Sunday, October 28, 2018

Game of Bones

L: Cersei and Tywin Lannister; R: Mad Moo Cow and Dr. Butcher

Party time, party people! Helluva Halloween gathering at the castle of BigG7777 (a.k.a. Gerry) and Suntigres (a.k.a. Bridget) last night. A buncha geocachers, winos, and miscreants of all stripes descended on the place, wreaked havoc, and made merry. Ms. B. and I put together a little Game of Thrones motif, while friends Terry and Beth made the most convincing Negan and Lucille from The Walking Dead since the dead ever started walking. We had BigG's frightening doppelganger, a Chick Filet Moo Cow, a menacing butcher, a vampire, Marie Antoinette (head still attached, at least as of last night), a rodeo clown with an inflated ego (and bull), Red Riding Hood with accompanying Big Bad Wolf, and other assorted creepy critters.

Thanks to Gerry & Bridget for hosting, and to everyone who came around. Here's to a hellishly happy Halloween to one and all.
Slightly Dead Lucille, Lucille, and Negan from The Walking Dead; a couple of wicked buccaneers
Mad rodeo clown has an inflated opinion of himself
Ooeey-gooey icky delicious spider
The Lannisters always pay their debts. Poor Negan!
L:Slightly dead Lucille feeling slightly dead; R: Bovines of feather flock together
"Put the damned bat down, and go wash up for dinner."
Delicious fare for our Walking Dead guests

Saturday, October 27, 2018

Creature From Black Lake

For me, the Halloween season is the time of year for nightly horror/monster movies, and this year, I have gone to town. Cryptozoological thrillers always make for favorites, so I've put on several in the past couple of weeks. Since I saw it at the drive-in theater on its initial run, 1976's Creature From Black Lake has been a perennial favorite. So I'm gonna give it the quick treatment here at what we're gonna call—at least for this Halloween week—the Drive-in Where Horror Dwells,.

I haven't had many lazy Saturday mornings recently, so this a.m., I figured it was about time for one. The coffee had barely hit the mug when it struck me that that Creature From Black Lake ought to accompany breakfast. So, along with a yogurt-stuffed crepe, three strips of bacon, and my third mug of coffee, on goes the DVD. It's an old pan-&-scan, less-than-beautiful print of the film, but in its way, this sort of brings back the old air of the drive-in from the mid-1970s. (A much better, letterboxed print is available on Amazon Prime.)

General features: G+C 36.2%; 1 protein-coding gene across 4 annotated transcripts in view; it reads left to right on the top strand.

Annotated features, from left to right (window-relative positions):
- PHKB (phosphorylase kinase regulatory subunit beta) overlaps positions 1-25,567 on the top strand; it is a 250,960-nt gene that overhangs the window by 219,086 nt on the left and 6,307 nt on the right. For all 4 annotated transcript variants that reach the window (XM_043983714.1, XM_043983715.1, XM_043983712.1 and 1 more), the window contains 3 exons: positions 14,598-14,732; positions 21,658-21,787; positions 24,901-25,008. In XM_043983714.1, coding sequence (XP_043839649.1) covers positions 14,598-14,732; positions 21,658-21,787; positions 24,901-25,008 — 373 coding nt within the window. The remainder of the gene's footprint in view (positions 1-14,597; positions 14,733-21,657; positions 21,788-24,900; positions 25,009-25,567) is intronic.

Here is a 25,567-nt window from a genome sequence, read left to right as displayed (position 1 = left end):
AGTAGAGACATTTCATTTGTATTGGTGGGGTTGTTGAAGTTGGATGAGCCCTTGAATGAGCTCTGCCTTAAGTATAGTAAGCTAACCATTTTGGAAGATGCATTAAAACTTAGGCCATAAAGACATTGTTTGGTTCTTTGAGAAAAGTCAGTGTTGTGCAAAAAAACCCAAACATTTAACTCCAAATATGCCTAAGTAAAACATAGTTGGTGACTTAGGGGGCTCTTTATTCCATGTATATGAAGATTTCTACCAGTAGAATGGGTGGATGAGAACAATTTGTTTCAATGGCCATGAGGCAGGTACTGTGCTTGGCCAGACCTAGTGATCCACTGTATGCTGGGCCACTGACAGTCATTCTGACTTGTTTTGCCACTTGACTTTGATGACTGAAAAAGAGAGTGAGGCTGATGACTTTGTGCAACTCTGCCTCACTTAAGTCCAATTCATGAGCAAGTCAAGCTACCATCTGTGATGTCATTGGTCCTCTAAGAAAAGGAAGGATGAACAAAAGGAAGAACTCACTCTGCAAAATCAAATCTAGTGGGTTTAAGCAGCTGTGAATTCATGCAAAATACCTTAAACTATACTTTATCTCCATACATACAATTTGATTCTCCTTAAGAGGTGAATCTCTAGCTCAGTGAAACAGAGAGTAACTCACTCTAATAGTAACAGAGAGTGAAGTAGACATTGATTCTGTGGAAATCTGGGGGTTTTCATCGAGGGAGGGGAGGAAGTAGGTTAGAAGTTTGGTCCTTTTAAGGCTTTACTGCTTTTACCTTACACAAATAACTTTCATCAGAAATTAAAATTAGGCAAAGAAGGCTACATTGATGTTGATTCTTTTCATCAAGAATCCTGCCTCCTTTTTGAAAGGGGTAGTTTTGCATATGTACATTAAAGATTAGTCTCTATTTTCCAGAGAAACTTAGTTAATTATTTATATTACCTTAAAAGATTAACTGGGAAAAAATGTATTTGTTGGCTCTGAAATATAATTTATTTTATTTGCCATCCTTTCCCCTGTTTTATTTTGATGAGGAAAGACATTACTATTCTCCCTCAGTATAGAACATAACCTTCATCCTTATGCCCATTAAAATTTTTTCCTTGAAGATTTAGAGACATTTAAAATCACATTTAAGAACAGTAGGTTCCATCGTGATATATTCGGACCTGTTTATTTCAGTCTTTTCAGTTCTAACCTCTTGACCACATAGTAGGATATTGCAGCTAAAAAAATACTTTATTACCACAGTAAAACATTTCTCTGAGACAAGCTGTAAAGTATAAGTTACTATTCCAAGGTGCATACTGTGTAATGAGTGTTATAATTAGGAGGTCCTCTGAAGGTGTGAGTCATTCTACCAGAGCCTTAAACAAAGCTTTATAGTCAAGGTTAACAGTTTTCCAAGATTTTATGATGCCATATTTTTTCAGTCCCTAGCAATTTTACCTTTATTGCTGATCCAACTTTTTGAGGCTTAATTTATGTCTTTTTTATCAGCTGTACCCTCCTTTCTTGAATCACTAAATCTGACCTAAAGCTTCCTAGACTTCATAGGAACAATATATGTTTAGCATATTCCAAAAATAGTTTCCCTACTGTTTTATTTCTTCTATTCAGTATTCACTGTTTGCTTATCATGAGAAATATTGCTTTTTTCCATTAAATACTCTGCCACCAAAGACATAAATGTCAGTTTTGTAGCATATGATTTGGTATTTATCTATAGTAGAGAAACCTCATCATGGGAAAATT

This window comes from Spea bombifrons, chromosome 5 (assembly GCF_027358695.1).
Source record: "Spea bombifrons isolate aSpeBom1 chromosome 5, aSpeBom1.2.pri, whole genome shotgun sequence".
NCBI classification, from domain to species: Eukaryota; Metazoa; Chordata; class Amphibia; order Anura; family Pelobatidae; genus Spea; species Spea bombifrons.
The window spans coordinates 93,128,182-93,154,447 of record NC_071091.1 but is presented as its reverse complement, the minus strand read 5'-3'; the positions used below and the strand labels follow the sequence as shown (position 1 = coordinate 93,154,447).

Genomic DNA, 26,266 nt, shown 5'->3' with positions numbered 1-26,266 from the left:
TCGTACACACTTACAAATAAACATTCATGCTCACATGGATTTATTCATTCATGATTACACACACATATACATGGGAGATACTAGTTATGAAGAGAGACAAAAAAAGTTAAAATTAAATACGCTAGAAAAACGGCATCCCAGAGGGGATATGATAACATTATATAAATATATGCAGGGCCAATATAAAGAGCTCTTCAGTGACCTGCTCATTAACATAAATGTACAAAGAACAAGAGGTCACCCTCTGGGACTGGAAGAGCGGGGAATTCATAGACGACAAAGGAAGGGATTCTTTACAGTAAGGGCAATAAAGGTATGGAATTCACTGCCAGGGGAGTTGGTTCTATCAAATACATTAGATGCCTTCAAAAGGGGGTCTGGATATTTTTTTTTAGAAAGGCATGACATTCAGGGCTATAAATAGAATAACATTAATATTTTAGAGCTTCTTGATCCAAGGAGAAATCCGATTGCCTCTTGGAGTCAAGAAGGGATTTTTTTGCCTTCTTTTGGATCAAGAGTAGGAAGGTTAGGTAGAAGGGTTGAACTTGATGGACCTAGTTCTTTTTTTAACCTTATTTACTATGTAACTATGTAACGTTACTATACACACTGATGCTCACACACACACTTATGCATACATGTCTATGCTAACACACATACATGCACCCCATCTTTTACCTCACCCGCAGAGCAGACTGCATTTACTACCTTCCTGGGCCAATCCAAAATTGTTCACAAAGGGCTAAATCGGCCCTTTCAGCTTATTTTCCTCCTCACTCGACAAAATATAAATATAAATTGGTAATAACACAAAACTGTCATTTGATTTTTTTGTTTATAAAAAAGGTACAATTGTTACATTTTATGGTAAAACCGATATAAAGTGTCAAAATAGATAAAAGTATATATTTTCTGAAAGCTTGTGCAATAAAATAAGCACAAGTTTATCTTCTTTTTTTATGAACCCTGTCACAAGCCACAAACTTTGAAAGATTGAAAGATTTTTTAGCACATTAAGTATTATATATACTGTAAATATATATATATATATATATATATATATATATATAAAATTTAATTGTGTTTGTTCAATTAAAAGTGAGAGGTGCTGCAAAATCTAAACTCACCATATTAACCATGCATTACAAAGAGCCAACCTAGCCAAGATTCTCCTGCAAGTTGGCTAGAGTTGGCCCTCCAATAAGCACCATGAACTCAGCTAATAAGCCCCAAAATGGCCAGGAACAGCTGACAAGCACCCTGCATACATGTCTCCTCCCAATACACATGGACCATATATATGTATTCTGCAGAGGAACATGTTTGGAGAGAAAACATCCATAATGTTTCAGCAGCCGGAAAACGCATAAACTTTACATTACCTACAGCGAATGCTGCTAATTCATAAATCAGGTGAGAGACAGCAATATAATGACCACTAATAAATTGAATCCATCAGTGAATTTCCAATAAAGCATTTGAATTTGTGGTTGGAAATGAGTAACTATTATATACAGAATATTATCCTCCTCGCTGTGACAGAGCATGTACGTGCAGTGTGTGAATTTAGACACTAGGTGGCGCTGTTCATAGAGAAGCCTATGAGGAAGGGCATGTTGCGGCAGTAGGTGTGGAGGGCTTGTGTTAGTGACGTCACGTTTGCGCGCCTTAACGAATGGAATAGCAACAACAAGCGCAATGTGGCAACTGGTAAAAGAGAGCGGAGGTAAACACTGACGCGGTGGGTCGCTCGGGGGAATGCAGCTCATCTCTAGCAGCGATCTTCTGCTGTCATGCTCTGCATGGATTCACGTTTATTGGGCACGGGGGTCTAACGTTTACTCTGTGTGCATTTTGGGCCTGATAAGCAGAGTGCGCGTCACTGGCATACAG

The Story: Two grad students from Chicago—Rives (John David Carson) and Pahoo (Dennis Fimple)—travel down to Oil City, LA, to check out reported sightings of a direful "Bigfoot Creature" for their anthropology research project. Upon their arrival, they attempt to track down an old trapper named Joe Canton (Jack Elam), whose partner was reportedly killed in the swamps by a big hairy beast. However, as the locals don't have much interest in discussing their cryptozoological neighbor, they give the young men the chilliest of receptions. In particular, Sheriff Billy Carter (Bill Thurman) takes a dislike to the fellows and tells them not to go nosing around where they don't belong, i.e., anywhere in town.

However, a young gentleman named Orville Bridges (Jim McCullough, the movie's screenwriter), having overheard their exchange with the sheriff, tells them that, when he was a wee tot, the creature killed his parents, and he invites them out to the family place on the edge of the lake so they can have an in-depth conversation. Orville's Grandpa Bridges (Dub Taylor), at first suspicious of their intentions, eventually warms up to them and invites them to family dinner. He does give them a very stern warning to avoid bringing up the creature, since this would upset Grandma Bridges (Evelyn Hindricks). But upon hearing the braying of the family mule, an overly excitable Pahoo hollers out, believing it to be the creature on the rampage.

Boom. Next thing you know, Rives and Pahoo are relegated to the barn. And after dark, guess-what comes roaming around. Rives is able to record its cry on his tape recorder. After an uncomfortable night, they return to town, where they meet a couple of young women, Michelle (Michelle Willingham) and Becky (Becky Smiser)—the latter of whom turns out to be Sheriff Carter's daughter. Smitten and not to be dissuaded, the gentlemen invite the ladies to their campsite for the evening. Not only do Becky and Michelle oblige them, so does the creature, at least briefly, as does Becky's irate, badge-wearing dad, who pulls our heroes into the jailhouse. There they meet friend Joe Canton, who has also been pulled in, drunker than hell after another Bigfoot encounter of his own.